Jan. 12 - A Brazilian agronomist and entrepreneur has developed a seed-planting system that promises to significantly boost the productivity of small farms. With a grant from the Bill and Melinda Gates Foundation, Mateus Marrafon is testing his design in the hopes of eventually commercializing it for use in developing nations around the world. Tara Cleary has more.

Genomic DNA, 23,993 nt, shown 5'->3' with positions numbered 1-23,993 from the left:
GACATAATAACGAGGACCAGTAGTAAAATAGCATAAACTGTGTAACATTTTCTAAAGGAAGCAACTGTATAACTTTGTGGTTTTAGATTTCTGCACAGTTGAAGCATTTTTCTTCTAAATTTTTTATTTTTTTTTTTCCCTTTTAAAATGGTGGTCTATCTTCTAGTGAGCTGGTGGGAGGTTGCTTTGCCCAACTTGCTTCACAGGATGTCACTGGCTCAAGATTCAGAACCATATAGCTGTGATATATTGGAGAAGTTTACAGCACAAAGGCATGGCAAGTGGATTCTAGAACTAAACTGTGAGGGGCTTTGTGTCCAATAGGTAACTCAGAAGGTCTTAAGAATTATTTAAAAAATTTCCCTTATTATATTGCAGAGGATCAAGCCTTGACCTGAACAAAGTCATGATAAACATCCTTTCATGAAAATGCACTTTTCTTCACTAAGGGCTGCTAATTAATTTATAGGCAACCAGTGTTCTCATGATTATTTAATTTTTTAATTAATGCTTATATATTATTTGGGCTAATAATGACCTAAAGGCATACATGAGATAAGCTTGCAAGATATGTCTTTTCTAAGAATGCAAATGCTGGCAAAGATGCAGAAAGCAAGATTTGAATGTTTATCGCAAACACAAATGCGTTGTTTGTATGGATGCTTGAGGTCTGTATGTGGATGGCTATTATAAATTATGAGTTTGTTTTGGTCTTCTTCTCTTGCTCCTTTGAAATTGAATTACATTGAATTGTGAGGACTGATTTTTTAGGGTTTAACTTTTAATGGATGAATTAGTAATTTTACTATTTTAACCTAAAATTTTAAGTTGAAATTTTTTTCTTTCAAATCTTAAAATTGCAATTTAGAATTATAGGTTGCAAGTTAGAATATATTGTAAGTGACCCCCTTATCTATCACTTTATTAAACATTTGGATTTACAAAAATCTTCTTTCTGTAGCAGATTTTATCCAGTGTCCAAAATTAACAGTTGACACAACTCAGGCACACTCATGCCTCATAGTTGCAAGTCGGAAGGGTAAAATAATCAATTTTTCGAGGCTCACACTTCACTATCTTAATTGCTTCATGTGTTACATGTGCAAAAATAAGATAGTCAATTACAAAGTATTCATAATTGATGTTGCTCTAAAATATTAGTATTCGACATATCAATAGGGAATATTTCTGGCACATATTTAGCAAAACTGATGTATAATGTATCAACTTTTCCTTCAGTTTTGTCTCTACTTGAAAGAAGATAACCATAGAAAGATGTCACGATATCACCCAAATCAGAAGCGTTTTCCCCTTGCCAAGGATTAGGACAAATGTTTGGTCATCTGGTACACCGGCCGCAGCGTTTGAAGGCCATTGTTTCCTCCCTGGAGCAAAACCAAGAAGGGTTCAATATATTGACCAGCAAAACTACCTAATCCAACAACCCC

Corn seeds...a staple for small-scale, low income farmers the world over. For Brazilian agronomist Mateus Marrafon, they are also at the root of an experiment he believes could change the face of agriculture in the developing world Marrafon's idea comprises a simple system - seeds are placed inside biodegradable cellulose tape which is designed to unravel for burial in a field. SOUNDBITE: AGRONOMIST AND INVENTOR, MATEUS MARRAFON, SAYING (Portuguese): "This cellulose tape is proportionally big and thick. It has an incredible ability to absorb water from the soil and then keeps the water close to the seed. Having the water close to the seed enhances the process of germination." Crucial to the design is the spacing of the seeds - they must be far enough apart to ensure optimal room for growth. And Marrafon says his system makes it easy for low-income farmers to plant without needing expensive machinery. SOUNDBITE: AGRONOMIST AND INVENTOR, MATEUS MARRAFON, SAYING (Portuguese): "A farmer buys the tape if he's going to engage in sustainable agriculture - and the tape comes with corn (seeds) for whichever location, properly spaced. So the only task he will have is to take the tape and unroll it into the soil." Marrafon's seed tape has attracted attention - in 2013 the Bill and Melinda Gates Foundation awarded him a grant, which will allow him to test his design in Africa. And if it takes off the way he hopes, Maraffon sees potential for growth all over the world.